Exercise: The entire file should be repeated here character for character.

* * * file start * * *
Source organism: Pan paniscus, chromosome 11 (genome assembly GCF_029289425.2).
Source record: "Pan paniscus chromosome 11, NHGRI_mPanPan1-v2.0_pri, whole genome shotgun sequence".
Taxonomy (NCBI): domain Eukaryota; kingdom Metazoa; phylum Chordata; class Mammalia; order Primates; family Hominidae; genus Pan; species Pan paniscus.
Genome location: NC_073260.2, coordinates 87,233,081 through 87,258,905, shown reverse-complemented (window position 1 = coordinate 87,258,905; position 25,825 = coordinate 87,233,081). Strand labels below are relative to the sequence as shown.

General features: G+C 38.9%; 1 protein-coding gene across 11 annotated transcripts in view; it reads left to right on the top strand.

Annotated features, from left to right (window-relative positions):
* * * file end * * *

Source organism: Pan paniscus, chromosome 11 (genome assembly GCF_029289425.2).
Source record: "Pan paniscus chromosome 11, NHGRI_mPanPan1-v2.0_pri, whole genome shotgun sequence".
Taxonomy (NCBI): domain Eukaryota; kingdom Metazoa; phylum Chordata; class Mammalia; order Primates; family Hominidae; genus Pan; species Pan paniscus.
Genome location: NC_073260.2, coordinates 87,233,081 through 87,258,905, shown reverse-complemented (window position 1 = coordinate 87,258,905; position 25,825 = coordinate 87,233,081). Strand labels below are relative to the sequence as shown.

General features: G+C 38.9%; 1 protein-coding gene across 11 annotated transcripts in view; it reads left to right on the top strand.

Annotated features, from left to right (window-relative positions):